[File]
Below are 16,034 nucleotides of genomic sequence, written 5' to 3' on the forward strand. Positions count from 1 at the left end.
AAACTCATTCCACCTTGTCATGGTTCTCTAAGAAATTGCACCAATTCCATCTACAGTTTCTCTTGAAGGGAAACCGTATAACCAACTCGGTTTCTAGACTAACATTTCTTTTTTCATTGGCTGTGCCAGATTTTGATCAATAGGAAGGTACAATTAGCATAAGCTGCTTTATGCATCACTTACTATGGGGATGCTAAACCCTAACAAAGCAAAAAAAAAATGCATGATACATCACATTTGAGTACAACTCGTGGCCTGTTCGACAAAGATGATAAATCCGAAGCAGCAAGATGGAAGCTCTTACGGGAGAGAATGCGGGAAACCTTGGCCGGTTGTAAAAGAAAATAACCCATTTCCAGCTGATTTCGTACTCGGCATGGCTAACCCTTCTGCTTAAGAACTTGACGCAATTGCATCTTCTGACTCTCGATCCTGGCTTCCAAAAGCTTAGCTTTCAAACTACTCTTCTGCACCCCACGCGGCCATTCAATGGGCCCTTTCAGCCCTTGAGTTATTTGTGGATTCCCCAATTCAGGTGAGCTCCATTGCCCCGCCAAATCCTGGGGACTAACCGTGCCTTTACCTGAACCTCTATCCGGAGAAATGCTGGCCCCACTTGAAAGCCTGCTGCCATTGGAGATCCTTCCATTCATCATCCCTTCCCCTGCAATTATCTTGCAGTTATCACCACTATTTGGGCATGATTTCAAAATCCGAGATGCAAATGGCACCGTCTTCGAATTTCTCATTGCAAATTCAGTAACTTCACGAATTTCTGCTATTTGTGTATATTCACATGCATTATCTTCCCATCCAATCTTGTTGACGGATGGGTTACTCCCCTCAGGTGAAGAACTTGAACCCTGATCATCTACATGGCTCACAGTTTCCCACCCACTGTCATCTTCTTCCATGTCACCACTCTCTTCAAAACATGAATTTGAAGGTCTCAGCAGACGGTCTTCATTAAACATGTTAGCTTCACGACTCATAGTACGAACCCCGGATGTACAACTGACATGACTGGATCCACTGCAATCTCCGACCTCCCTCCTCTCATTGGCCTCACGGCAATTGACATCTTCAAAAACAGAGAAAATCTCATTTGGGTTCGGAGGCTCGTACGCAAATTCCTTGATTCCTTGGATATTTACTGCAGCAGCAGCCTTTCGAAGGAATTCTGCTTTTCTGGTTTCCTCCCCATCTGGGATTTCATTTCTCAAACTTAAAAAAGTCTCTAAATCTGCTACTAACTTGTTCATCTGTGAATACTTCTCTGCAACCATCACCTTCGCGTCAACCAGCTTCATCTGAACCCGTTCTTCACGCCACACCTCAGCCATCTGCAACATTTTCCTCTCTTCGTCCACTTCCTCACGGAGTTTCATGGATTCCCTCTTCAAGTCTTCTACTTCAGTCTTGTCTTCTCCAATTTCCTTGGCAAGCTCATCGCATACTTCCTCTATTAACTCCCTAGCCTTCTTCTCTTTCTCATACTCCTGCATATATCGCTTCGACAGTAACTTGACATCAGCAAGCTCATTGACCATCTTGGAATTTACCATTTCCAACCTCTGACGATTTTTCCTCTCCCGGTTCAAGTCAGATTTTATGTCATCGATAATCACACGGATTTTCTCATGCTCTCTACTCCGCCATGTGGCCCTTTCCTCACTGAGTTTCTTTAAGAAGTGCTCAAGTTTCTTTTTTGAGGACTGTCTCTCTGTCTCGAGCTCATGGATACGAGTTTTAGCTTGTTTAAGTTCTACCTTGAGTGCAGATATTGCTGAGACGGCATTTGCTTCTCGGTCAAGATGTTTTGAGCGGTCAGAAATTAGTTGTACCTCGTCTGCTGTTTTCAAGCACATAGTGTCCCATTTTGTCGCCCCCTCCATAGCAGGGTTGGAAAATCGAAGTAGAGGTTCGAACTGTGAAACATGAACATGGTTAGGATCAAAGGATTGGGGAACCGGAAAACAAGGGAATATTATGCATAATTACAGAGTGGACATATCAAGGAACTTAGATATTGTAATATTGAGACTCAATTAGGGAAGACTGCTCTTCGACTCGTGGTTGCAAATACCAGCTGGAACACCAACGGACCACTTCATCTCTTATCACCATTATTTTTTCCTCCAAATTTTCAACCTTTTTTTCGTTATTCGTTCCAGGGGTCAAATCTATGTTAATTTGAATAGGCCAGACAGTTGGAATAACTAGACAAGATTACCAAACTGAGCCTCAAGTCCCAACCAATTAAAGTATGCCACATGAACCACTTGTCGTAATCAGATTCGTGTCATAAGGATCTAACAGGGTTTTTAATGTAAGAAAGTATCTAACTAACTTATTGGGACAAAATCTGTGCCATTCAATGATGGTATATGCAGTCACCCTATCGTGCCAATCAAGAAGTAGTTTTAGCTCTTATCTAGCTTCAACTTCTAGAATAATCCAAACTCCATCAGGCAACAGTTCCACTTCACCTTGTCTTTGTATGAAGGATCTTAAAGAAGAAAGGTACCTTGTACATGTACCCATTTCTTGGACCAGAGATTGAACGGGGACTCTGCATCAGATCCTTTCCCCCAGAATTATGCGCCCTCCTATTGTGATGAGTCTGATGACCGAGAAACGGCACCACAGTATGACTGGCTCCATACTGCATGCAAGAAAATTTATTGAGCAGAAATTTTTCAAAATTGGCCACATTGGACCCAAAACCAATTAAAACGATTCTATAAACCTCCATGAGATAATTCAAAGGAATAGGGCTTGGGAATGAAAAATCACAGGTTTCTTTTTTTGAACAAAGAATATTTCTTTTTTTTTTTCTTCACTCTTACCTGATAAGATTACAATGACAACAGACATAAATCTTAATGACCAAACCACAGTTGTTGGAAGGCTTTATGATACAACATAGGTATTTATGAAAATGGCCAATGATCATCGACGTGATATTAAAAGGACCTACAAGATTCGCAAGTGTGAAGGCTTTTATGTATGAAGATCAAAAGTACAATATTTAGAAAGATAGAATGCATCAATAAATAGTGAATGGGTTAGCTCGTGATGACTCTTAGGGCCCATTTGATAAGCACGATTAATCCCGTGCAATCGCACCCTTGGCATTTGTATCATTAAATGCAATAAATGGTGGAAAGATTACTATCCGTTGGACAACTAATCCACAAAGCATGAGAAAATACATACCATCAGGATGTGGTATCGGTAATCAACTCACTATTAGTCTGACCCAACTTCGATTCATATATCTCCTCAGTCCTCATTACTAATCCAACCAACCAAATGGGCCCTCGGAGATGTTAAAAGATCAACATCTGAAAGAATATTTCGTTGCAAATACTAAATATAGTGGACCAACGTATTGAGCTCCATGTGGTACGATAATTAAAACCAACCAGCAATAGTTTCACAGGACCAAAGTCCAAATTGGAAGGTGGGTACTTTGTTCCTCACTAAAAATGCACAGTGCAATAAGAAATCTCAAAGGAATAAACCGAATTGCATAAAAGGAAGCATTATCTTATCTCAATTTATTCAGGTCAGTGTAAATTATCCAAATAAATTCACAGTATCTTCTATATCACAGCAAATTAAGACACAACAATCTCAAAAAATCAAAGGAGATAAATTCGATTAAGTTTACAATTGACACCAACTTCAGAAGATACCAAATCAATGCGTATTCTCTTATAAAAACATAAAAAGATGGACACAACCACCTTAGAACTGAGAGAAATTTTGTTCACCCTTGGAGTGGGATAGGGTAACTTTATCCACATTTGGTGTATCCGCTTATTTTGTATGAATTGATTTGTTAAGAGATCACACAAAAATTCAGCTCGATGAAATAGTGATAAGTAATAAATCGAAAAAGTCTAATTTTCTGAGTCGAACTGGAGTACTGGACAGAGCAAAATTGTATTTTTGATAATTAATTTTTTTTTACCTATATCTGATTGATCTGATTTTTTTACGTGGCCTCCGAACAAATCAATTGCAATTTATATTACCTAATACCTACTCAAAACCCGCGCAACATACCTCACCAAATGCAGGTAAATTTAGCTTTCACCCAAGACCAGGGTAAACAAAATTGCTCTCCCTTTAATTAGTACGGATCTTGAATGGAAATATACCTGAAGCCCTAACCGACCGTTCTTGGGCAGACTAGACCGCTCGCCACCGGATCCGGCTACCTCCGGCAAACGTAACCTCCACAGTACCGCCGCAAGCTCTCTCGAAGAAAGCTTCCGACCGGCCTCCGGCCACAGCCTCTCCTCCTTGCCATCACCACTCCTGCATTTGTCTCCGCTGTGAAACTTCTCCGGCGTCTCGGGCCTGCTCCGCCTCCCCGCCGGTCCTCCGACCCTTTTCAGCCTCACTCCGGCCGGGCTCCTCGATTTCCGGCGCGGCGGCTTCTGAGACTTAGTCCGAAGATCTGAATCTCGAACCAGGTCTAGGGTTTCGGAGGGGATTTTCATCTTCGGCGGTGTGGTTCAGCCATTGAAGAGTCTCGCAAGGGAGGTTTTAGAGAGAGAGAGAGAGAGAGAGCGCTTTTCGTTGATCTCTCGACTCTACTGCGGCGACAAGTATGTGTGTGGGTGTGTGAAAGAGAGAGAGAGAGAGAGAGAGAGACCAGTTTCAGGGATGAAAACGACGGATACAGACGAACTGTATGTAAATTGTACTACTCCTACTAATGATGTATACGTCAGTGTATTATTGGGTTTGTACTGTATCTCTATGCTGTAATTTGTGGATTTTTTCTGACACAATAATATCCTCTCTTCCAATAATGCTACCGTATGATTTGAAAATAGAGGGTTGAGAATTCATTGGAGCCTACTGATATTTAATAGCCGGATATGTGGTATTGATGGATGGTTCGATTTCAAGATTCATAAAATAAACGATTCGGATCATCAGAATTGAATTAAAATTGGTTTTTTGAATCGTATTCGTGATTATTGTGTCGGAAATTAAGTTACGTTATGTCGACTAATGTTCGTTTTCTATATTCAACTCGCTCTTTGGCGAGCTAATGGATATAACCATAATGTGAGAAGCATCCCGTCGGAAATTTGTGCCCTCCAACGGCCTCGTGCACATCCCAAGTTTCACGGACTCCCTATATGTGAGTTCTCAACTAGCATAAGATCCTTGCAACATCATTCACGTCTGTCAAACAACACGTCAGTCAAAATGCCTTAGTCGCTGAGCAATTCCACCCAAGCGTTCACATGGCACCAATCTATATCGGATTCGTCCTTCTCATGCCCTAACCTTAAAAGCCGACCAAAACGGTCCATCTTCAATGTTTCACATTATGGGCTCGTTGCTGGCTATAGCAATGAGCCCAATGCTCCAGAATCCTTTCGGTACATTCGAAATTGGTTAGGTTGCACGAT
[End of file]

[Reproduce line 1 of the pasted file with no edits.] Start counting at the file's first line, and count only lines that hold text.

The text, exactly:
Below are 16,034 nucleotides of genomic sequence, written 5' to 3' on the forward strand. Positions count from 1 at the left end.